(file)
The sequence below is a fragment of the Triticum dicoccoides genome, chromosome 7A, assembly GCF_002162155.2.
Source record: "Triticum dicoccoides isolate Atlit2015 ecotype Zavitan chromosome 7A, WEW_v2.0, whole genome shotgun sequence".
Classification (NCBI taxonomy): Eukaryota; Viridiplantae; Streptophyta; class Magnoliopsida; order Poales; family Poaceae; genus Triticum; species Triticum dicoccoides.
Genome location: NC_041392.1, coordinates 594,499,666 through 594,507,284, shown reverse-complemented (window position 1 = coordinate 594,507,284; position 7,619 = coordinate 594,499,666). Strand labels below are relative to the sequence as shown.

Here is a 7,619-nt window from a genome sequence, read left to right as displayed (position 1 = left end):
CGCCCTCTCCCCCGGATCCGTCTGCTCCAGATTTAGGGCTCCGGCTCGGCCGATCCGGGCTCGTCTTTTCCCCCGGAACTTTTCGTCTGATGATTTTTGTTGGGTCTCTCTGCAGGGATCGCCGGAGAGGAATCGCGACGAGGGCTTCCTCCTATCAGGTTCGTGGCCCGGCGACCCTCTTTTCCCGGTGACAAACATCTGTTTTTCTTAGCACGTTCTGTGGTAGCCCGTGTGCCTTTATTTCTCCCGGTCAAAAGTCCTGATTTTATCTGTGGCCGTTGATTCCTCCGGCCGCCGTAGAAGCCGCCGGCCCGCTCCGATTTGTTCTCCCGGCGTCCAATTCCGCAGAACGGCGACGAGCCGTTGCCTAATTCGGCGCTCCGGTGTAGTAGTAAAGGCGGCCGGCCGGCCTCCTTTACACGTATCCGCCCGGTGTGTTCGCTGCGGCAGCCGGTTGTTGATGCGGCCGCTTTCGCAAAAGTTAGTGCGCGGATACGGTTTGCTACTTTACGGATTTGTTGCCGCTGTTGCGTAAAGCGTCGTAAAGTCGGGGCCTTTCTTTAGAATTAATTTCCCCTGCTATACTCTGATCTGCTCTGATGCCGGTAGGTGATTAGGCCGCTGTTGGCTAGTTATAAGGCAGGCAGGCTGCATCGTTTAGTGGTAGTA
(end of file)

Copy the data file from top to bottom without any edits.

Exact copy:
The sequence below is a fragment of the Triticum dicoccoides genome, chromosome 7A, assembly GCF_002162155.2.
Source record: "Triticum dicoccoides isolate Atlit2015 ecotype Zavitan chromosome 7A, WEW_v2.0, whole genome shotgun sequence".
Classification (NCBI taxonomy): Eukaryota; Viridiplantae; Streptophyta; class Magnoliopsida; order Poales; family Poaceae; genus Triticum; species Triticum dicoccoides.
Genome location: NC_041392.1, coordinates 594,499,666 through 594,507,284, shown reverse-complemented (window position 1 = coordinate 594,507,284; position 7,619 = coordinate 594,499,666). Strand labels below are relative to the sequence as shown.

Here is a 7,619-nt window from a genome sequence, read left to right as displayed (position 1 = left end):
CGCCCTCTCCCCCGGATCCGTCTGCTCCAGATTTAGGGCTCCGGCTCGGCCGATCCGGGCTCGTCTTTTCCCCCGGAACTTTTCGTCTGATGATTTTTGTTGGGTCTCTCTGCAGGGATCGCCGGAGAGGAATCGCGACGAGGGCTTCCTCCTATCAGGTTCGTGGCCCGGCGACCCTCTTTTCCCGGTGACAAACATCTGTTTTTCTTAGCACGTTCTGTGGTAGCCCGTGTGCCTTTATTTCTCCCGGTCAAAAGTCCTGATTTTATCTGTGGCCGTTGATTCCTCCGGCCGCCGTAGAAGCCGCCGGCCCGCTCCGATTTGTTCTCCCGGCGTCCAATTCCGCAGAACGGCGACGAGCCGTTGCCTAATTCGGCGCTCCGGTGTAGTAGTAAAGGCGGCCGGCCGGCCTCCTTTACACGTATCCGCCCGGTGTGTTCGCTGCGGCAGCCGGTTGTTGATGCGGCCGCTTTCGCAAAAGTTAGTGCGCGGATACGGTTTGCTACTTTACGGATTTGTTGCCGCTGTTGCGTAAAGCGTCGTAAAGTCGGGGCCTTTCTTTAGAATTAATTTCCCCTGCTATACTCTGATCTGCTCTGATGCCGGTAGGTGATTAGGCCGCTGTTGGCTAGTTATAAGGCAGGCAGGCTGCATCGTTTAGTGGTAGTA